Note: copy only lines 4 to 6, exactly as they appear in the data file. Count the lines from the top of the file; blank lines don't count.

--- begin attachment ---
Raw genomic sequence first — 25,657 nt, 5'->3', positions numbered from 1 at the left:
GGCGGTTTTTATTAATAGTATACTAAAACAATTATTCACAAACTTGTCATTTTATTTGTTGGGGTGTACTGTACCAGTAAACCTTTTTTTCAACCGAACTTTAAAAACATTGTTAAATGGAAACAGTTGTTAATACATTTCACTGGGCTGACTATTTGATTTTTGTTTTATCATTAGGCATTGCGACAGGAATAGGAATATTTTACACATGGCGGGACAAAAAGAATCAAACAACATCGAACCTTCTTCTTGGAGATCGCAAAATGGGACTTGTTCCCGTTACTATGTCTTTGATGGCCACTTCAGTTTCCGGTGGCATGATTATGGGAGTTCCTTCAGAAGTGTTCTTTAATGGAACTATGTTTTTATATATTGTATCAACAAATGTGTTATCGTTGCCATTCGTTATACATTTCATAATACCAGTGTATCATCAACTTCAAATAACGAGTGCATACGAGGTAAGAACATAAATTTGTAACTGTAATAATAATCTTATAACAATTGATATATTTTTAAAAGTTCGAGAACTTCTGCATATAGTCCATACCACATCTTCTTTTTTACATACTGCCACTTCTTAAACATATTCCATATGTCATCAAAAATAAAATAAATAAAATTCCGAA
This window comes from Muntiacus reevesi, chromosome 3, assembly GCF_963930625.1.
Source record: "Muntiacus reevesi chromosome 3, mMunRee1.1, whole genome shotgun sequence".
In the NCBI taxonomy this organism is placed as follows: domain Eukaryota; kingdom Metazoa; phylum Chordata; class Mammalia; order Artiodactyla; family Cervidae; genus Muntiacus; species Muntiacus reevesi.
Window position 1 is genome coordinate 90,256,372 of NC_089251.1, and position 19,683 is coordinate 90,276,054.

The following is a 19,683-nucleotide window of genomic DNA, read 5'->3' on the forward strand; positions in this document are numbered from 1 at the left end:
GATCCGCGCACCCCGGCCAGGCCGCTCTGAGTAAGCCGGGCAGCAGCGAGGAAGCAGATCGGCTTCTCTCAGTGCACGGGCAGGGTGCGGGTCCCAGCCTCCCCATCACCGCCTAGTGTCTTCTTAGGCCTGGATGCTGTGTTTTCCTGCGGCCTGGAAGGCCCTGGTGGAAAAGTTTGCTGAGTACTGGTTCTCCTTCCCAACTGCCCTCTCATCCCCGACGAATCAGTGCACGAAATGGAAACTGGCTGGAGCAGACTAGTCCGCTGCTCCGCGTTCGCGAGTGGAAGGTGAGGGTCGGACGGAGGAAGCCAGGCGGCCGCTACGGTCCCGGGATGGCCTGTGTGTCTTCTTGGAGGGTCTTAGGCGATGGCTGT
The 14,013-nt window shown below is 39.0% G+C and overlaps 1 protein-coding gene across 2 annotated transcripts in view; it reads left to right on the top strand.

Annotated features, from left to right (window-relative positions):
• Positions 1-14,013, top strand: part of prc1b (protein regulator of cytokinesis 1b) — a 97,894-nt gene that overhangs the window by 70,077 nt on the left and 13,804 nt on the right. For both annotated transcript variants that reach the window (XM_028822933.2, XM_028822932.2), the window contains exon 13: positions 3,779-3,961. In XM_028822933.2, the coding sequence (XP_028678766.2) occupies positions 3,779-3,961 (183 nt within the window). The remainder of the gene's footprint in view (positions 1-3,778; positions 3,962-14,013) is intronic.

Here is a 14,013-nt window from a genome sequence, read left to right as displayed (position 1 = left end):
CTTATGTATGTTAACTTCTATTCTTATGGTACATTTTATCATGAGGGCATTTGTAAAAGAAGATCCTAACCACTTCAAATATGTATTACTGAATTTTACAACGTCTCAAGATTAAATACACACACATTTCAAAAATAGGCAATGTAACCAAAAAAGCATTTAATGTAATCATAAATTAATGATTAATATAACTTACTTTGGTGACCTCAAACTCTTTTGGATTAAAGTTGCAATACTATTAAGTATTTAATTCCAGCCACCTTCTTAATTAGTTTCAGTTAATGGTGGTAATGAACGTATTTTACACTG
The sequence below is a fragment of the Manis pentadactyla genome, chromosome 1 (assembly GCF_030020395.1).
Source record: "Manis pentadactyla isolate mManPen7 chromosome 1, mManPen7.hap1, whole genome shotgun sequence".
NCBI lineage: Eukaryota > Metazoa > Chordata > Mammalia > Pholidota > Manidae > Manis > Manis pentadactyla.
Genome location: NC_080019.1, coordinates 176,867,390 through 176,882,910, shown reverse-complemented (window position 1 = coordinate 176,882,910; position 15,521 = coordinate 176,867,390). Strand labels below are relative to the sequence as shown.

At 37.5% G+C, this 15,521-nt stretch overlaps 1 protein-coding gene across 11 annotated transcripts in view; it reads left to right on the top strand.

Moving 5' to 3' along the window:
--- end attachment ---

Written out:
Source record: "Muntiacus reevesi chromosome 3, mMunRee1.1, whole genome shotgun sequence".
In the NCBI taxonomy this organism is placed as follows: domain Eukaryota; kingdom Metazoa; phylum Chordata; class Mammalia; order Artiodactyla; family Cervidae; genus Muntiacus; species Muntiacus reevesi.
Window position 1 is genome coordinate 90,256,372 of NC_089251.1, and position 19,683 is coordinate 90,276,054.